Tuesday, September 23, 2008

Old Friends

Julie and I went to visit my mom and dad on Sunday in their new surroundings at the retirement place. First we went to my dad's room, but he wasn't there. So we went down a floor to see my mom. As we passed by the "Day Room," Julie looked in and said they were in there.

We walked in and there they were, sitting side by side on dining-type chairs watching a Japanese language television program, keeping each other company. Old friends. They looked so much happier than just a couple of weeks ago.

I mentioned in a previous entry that while going through my old belongings at my parents house, I ran across a story I wrote thirty years ago. All handwritten; no typewriter and of course, no computer. I just finished reading it; some parts I remembered better than others but as I sat there reading, I compared the "me" when I was writing it to the present-day "me."

I looked at the handwriting. Yup, that was my handwriting. When I take the time to write neatly and my hand doesn't get all cramped up, it still looks like that. I looked at my handwriting in the story and I could feel myself in it. Does that make sense? I don't know how else to say it.

I also still seem to think the same way, or think in the same patterns of words now as back then. I'd like to think that I have evolved, but I still see a great deal of myself in my writings of thirty years ago, using a lot of the same writing style.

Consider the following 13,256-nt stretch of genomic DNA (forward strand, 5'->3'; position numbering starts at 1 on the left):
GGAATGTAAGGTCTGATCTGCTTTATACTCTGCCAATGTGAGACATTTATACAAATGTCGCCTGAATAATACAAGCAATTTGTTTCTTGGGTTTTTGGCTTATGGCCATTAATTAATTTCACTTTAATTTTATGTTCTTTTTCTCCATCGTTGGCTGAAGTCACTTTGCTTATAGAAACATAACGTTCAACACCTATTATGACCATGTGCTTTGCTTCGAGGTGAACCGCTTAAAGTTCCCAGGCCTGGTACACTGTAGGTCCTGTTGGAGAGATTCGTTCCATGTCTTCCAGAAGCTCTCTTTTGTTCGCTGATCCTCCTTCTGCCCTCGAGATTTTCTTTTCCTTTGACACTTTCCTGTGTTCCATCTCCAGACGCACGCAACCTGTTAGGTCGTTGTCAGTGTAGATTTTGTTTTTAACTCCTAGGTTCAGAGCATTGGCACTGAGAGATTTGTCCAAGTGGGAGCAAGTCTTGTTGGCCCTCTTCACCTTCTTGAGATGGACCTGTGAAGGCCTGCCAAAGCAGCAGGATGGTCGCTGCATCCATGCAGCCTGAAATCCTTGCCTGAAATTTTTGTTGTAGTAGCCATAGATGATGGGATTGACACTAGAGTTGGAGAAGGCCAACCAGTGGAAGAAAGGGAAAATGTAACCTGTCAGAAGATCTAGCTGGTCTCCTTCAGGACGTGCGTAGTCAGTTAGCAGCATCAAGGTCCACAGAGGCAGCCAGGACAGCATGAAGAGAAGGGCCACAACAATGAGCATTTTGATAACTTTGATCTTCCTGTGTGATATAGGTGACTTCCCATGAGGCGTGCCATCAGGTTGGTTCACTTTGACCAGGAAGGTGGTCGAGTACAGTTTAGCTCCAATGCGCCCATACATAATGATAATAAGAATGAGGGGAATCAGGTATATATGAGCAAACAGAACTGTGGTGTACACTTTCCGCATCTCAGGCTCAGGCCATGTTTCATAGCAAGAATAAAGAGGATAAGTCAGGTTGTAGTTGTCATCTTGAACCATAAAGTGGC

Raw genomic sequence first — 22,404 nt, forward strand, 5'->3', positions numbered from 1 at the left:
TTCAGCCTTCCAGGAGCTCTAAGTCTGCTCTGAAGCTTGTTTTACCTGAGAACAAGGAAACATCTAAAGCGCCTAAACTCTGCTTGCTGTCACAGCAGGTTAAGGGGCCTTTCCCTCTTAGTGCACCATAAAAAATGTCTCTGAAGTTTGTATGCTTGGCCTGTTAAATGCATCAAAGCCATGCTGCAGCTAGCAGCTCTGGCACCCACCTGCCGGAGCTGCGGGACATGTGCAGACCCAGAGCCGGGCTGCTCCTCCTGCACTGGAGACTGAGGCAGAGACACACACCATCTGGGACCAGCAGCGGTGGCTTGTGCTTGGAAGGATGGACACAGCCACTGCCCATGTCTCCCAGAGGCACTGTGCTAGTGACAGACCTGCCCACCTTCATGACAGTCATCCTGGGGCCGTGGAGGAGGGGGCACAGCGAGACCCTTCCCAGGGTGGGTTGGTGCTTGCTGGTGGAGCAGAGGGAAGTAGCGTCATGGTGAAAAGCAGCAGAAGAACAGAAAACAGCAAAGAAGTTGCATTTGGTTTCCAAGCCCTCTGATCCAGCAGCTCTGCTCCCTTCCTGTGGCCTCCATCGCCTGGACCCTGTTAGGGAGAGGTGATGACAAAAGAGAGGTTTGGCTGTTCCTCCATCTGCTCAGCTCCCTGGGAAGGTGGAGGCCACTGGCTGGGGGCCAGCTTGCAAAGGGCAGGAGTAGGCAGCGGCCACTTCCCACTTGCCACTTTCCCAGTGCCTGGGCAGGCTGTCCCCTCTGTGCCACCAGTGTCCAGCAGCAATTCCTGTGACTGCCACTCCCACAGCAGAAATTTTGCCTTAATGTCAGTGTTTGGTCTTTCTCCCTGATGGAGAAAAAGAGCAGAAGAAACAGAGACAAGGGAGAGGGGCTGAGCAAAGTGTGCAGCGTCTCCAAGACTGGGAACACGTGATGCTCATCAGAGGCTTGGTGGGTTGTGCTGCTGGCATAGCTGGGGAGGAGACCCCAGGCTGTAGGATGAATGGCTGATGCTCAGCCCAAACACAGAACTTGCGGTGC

One thing that has changed is I refrain from profanity these days, whereas I notice the old story was peppered with plenty of it. Since it was about my buddies and I on an "adventure," I suppose that reflects the actual language we used then, although I have to say I shocked myself by reading it again. I wouldn't have expected to have used so many four-letter words.

The last I heard from my friend Misa, she was up to page 1,481 of a story she had begun writing in July of 2007. That's a boggling number of pages! And she won't tell me what it is about or let me read parts of it, nor will she let anyone else see it. That's how I feel about my thirty-year-old story. I made myself the protagonist and many of my feelings back then are still my feelings today and, well, the story just says too much so I plan to keep it to myself. I still see a lot of "me" in that story.

I wonder what it would be like to sit down on a park bench with me but thirty years junior. What would we talk about? What would my junior me ask, and what advice would I give my junior me? Would he listen? I'm thinking he wouldn't.

Or round us all up in decades. Me now, and then me in increments of ten years back, all sitting around the table discussing ourself.




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